Arkeologi og myter:

Om Nidarosdomens historie før 1200


  • Øystein Ekroll


Myths and Archeology: The History of Nidaros Cathedral before 1200 AD
By Øystein Ekroll

The early history of Nidaros Cathedral and its surrounding area has hitherto been a carefully constructed house of cards, based on pious legends dating back to at least the 13th century, with the aim to give the site a continous Christian tradition dating back to 1030. The Cathedral of Nidaros and the medieval Archbishop’s Palace are situated on the southern part of the Nidarnes peninsula. The medieval town of Nidaros/ Trondheim was situated on the northeastern part of the peninsula, along the west bank of the river Nid. The cathedral complex occupies the highest part of the peninsula, a plateau situated c.14 meters above sea level. In the middle ages the royal residence lay by the river, to the east of the cathedral, and the canonical residences were situated north of the cathedral. According to traditions from the early 13th century, the main altar of the cathedral is placed on the spot where the body of King Olav Haraldson (St Olav) was secretly buried in a desolate area outside Trondheim for one year after his death in the battle of Stiklestad on July 29, 1030. The 12 meters deep well next to the altar has been identified with the source with healing water which, according to the same legend, sprang up next to the grave. The site of the mid-11th century church of St. Mary, demolished in the 1160s by Archbishop Øystein Erlendsson, has since the 1880s been located to a point 30 meters northeast of the cathedral. This assumption is based on some fragmentary remains of masonry excavated in 1887, and a passage in an Icelandic saga manuscript from the late 15th century, which claims that the tribune for the popular acclamation of Norwegian kings which stood here, was built above the site of the altar of St. Mary’s Church. This story has been carefully retold by generations of historians until today. But a critical reinterpretation of the original sources, combined with new archeological excavations in the area, has given another story. This plateau, far from being desolate in 1030, was filled with agricultural activity, and was probably the site of the manor of Nidarnes, mentioned around 1000 AD, when it was confiscated by the king. The archeological evidence for St. Mary’s Church turns out to be false, as the presumed »chancel« of the church must be a vaulted basement, probably from a tower connected to the royal residence. The first cathedral, the predecessor of the present one, was probably built within the royal precinct as a royal palace church, and presumably was given to the bishop in the early 12th century, when a new St. Nicholas Church was built as a Royal chapel. The later function of St. Mary’s Church and why it was demolished remains a mystery. The original burial place of St. Olav was probably on a sand bank next to the river Nid, where a source with excellent water still exists. This has locally been associated with St. Olav for at least 200 years, but ignored by most historians. However, no cathedral could be built here, so the burial site had to be transferred to a new site: The highest point of the peninsula, where the main altar of the Cathedral still stands. In order for the site to be convincing for pilgrims, a well was dug a few meters from the altar and presented as the true source. This »pious fraud« was convincing enough to be accepted until today.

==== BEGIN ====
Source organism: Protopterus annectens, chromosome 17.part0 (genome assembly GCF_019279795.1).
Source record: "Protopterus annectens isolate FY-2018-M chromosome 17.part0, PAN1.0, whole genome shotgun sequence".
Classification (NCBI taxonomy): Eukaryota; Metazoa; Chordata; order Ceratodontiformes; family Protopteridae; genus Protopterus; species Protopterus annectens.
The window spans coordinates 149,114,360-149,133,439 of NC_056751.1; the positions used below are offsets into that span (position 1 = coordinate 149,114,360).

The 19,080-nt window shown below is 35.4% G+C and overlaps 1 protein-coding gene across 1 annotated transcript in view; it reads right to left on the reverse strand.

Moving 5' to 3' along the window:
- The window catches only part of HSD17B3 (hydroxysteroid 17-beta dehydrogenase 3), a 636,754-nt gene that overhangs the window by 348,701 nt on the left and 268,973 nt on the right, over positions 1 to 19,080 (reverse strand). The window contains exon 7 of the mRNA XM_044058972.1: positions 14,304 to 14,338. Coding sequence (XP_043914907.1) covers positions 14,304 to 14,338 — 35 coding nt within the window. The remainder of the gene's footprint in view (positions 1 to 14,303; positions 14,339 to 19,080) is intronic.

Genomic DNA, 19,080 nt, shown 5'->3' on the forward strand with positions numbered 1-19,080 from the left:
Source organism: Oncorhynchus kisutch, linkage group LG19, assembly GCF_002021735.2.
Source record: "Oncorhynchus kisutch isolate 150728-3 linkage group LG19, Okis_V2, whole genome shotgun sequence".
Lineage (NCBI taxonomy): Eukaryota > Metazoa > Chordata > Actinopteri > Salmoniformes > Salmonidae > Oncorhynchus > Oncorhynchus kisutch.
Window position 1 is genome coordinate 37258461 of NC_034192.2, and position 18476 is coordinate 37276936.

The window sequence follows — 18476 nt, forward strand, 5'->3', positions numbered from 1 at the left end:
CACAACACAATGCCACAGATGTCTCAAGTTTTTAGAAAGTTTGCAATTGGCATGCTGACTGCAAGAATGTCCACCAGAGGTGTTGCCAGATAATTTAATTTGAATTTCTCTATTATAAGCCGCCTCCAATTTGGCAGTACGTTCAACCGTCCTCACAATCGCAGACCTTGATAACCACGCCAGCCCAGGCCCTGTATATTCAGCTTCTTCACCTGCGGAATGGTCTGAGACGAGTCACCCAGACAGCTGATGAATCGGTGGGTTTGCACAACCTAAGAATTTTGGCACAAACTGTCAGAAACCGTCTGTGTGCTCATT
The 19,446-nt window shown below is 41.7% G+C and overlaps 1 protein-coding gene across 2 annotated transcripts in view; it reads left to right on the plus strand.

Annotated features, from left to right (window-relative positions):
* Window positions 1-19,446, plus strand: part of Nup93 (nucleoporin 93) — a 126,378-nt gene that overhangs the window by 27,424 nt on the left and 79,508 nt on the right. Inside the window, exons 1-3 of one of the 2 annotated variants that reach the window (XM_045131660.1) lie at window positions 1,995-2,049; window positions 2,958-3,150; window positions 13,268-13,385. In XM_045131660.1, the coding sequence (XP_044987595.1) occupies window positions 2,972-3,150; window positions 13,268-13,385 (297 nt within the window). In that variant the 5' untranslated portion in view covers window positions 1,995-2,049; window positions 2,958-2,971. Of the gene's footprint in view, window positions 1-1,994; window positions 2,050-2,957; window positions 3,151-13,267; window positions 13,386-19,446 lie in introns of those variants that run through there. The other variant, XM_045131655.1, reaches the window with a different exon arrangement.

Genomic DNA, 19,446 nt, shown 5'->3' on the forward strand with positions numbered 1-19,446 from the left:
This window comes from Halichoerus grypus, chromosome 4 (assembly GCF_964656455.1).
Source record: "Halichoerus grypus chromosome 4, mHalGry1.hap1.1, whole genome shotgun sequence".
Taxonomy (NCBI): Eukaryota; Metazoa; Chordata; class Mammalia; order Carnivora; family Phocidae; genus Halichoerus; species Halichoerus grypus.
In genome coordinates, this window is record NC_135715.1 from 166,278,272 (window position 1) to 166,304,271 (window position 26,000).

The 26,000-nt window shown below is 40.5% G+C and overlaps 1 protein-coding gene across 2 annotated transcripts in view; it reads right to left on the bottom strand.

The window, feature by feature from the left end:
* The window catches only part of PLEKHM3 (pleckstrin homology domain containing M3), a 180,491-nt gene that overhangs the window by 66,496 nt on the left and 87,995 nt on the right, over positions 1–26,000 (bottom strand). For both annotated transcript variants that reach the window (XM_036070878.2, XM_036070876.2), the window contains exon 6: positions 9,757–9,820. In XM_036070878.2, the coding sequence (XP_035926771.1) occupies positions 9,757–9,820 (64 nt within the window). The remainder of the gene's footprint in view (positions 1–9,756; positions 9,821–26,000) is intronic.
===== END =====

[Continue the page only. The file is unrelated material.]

Ekroll, Øystein. (2006). Arkeologi og myter:: Om Nidarosdomens historie før 1200. Hikuin, 33(33), 77. Hentet fra